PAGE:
The internet is our go-to resource for news, information and entertainment. The sheer openness of the medium is what makes it useful in our daily lives. It also helps connect families and business. And let’s admit it, we are used to the internet the way it is. We share videos, interesting photos, articles that we come across and memes. Earlier this year, the European Union (EU) passed GDPR (General Data Protection Regulation) which gives European citizens the right to control their personal information that is shared with the companies. Now, the EU has voted for the controversial ‘copyright law’ that will completely destroy the internet that we know.
There are two new controversial rules known as Article 11 and Article 13, and they bring a wide-range of changes to the way the internet works. The Article 11 introduces a “link tax” that will require internet companies such as Google and Microsoft to get permission from publishers for using snippets of their work.
Currently, on sites like Facebook, Twitter and Google to name a few, the excerpt or a small part of the article is shown before the reader clicks on the link to read the whole story. With the new rule, tech companies will have to get permission from the publisher, or even pay them to use that excerpt.
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In a letter signed by 169 academics, they argued over the fact that the new rule “would likely impede the free flow of information that is of vital importance to democracy,” the Independent reports. Opponents of the new law vowed to fight the legislation before all MEPs give the final vote.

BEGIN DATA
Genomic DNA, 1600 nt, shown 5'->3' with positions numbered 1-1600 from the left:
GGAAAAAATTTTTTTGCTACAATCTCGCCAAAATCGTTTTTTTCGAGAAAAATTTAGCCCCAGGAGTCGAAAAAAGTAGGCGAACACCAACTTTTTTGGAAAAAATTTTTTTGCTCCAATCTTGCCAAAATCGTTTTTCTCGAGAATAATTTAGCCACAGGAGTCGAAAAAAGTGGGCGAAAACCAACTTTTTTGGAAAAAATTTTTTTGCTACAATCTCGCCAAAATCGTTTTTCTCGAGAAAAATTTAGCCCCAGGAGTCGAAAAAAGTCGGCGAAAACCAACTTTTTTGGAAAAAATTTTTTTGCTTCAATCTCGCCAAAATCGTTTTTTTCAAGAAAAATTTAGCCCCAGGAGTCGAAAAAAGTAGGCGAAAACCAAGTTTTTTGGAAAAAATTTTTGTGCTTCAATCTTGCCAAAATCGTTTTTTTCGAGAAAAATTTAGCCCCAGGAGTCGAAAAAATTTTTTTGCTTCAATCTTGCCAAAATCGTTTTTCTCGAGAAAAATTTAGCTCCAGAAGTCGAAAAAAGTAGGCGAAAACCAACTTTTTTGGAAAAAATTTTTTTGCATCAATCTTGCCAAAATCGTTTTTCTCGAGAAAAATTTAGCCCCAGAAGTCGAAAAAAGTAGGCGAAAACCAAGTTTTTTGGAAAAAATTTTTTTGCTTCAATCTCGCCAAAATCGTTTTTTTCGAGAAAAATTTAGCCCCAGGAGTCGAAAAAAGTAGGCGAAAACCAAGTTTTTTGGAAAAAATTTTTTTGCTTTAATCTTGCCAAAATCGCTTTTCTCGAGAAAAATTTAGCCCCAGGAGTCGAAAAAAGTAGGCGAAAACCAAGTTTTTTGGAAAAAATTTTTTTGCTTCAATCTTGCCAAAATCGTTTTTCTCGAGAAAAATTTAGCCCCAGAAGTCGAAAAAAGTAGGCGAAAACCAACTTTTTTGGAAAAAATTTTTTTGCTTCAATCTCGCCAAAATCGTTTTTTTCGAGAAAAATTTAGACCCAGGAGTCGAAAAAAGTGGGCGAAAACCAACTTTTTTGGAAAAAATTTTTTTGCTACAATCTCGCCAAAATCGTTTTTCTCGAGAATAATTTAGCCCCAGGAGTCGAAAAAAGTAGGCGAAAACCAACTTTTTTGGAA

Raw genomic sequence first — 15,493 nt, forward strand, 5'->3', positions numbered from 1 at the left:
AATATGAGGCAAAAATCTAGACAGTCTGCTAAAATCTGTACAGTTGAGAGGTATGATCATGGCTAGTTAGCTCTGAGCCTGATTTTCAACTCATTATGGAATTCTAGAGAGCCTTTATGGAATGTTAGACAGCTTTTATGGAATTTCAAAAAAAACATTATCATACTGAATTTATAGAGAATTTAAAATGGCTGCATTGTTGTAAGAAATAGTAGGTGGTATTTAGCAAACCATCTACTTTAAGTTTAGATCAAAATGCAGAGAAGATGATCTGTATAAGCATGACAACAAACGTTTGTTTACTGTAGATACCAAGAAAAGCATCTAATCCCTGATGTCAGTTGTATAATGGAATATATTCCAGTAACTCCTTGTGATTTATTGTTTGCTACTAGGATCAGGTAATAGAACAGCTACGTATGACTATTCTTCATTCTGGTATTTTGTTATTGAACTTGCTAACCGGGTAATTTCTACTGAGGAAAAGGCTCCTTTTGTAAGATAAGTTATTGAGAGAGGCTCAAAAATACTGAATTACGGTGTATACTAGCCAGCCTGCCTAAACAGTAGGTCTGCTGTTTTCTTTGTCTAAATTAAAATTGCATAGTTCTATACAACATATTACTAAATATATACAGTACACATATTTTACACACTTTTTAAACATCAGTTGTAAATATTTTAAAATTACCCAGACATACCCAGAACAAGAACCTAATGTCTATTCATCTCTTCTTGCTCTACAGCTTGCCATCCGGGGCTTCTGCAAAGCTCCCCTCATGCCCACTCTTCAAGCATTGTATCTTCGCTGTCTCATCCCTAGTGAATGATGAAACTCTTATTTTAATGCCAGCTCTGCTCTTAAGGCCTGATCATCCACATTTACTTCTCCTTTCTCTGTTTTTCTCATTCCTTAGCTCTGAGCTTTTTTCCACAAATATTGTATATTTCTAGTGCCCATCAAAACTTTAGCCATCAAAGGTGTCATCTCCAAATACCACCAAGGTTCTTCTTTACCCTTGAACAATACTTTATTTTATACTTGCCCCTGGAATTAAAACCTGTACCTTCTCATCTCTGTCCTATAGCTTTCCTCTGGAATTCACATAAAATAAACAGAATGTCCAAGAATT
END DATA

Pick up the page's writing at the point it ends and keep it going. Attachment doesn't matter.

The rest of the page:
“I will challenge this outcome and request a vote in the European parliament next month. We can still overturn this result and preserve the free internet,” Green MEP Julia Reda told TheGuardian.
Meanwhile, the Article 13 will force the internet companies to “ban memes,” and will require all websites to check posts with database of copyrighted work. The companies will also have to remove the memes that are flagged by users. The move will mean memes, where images are often taken from TV shows or movies, could be removed from websites.
In an open letter, Tim Berners-Lee, and the Wikipedia founder, Jimmy Wales, argued that article 13 would take “an unprecedented step towards the transformation of the internet from an open platform for sharing and innovation, into a tool for the automated surveillance and control of its users. The damage that this may do to the free and open internet as we know it is hard to predict, but in our opinions could be substantial,” the letter said.